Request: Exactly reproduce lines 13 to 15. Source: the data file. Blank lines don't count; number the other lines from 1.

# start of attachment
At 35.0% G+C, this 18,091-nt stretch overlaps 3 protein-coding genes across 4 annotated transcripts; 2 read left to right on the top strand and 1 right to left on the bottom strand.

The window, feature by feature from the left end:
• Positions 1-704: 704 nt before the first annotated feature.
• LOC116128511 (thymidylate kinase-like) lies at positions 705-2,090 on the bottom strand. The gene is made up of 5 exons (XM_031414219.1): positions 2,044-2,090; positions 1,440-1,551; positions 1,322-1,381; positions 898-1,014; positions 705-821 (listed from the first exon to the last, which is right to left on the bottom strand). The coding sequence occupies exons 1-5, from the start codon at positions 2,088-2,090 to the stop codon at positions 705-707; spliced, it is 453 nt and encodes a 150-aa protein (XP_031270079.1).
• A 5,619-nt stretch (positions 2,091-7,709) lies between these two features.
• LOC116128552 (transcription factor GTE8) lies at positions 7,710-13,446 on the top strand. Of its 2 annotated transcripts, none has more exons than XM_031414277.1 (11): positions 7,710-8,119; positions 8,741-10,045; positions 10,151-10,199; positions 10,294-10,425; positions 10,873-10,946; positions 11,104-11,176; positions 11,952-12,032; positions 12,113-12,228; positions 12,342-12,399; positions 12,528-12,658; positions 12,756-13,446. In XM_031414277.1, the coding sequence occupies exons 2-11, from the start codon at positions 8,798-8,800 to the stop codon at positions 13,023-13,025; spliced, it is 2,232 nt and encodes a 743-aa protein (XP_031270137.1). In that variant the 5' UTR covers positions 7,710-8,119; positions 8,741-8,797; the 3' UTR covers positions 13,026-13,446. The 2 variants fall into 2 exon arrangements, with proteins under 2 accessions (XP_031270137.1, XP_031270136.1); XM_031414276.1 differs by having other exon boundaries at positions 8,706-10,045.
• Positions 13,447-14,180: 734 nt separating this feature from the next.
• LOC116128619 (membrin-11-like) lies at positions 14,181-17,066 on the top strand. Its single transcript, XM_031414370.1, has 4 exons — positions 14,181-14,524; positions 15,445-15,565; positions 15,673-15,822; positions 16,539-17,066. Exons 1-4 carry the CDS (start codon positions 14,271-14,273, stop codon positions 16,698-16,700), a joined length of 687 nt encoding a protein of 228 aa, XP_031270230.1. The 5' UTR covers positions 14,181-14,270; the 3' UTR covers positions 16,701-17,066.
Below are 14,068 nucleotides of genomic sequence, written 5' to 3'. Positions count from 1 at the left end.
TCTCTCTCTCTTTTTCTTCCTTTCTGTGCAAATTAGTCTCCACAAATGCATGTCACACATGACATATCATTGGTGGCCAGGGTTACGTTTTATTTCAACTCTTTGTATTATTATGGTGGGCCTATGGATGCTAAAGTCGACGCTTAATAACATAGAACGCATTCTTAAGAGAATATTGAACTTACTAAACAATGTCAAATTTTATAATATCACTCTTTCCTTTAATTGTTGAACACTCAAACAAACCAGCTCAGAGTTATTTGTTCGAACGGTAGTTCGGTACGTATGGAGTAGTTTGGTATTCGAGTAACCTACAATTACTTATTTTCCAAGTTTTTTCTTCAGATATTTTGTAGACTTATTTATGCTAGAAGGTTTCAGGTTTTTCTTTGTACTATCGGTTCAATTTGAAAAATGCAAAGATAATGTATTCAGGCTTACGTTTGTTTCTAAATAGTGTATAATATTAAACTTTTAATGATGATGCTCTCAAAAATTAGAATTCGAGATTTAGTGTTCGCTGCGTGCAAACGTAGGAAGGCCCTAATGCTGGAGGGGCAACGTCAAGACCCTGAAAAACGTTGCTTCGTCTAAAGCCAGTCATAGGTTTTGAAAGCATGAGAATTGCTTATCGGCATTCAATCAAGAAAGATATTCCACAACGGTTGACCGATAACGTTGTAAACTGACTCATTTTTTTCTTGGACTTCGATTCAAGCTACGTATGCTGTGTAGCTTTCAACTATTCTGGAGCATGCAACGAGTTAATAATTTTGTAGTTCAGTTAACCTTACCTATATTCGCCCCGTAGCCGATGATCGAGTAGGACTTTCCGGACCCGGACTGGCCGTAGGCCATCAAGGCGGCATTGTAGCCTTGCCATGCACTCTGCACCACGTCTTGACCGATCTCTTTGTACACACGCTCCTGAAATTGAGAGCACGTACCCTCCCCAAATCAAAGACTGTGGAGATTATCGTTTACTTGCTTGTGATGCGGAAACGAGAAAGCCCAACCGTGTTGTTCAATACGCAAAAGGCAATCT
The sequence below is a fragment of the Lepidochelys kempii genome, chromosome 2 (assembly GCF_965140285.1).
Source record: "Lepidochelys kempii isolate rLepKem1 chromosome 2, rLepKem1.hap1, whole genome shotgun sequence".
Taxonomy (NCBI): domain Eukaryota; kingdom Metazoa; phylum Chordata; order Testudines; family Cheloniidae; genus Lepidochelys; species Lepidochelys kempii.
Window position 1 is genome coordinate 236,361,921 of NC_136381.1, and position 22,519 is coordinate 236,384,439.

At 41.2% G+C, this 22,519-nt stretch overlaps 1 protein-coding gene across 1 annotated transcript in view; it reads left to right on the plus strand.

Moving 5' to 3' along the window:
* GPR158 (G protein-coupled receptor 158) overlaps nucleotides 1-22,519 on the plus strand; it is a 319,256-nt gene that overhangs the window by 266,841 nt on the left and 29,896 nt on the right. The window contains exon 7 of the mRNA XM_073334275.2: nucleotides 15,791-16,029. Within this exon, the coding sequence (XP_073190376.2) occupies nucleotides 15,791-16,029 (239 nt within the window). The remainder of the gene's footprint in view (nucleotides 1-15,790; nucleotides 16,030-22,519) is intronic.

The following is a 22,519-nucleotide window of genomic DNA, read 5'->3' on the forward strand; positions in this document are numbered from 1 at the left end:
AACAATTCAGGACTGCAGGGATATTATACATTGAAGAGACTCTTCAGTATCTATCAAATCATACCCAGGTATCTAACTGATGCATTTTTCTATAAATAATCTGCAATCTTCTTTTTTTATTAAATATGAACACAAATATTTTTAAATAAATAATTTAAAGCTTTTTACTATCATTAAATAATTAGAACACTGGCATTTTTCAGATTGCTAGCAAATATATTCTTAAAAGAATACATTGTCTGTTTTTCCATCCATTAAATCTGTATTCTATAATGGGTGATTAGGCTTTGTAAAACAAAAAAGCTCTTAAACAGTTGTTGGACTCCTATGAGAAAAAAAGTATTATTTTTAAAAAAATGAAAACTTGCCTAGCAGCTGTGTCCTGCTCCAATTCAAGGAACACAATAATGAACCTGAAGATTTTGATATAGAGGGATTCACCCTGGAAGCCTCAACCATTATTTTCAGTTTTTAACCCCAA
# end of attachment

Taxonomy (NCBI): domain Eukaryota; kingdom Metazoa; phylum Chordata; order Testudines; family Cheloniidae; genus Lepidochelys; species Lepidochelys kempii.
Window position 1 is genome coordinate 236,361,921 of NC_136381.1, and position 22,519 is coordinate 236,384,439.

At 41.2% G+C, this 22,519-nt stretch overlaps 1 protein-coding gene across 1 annotated transcript in view; it reads left to right on the plus strand.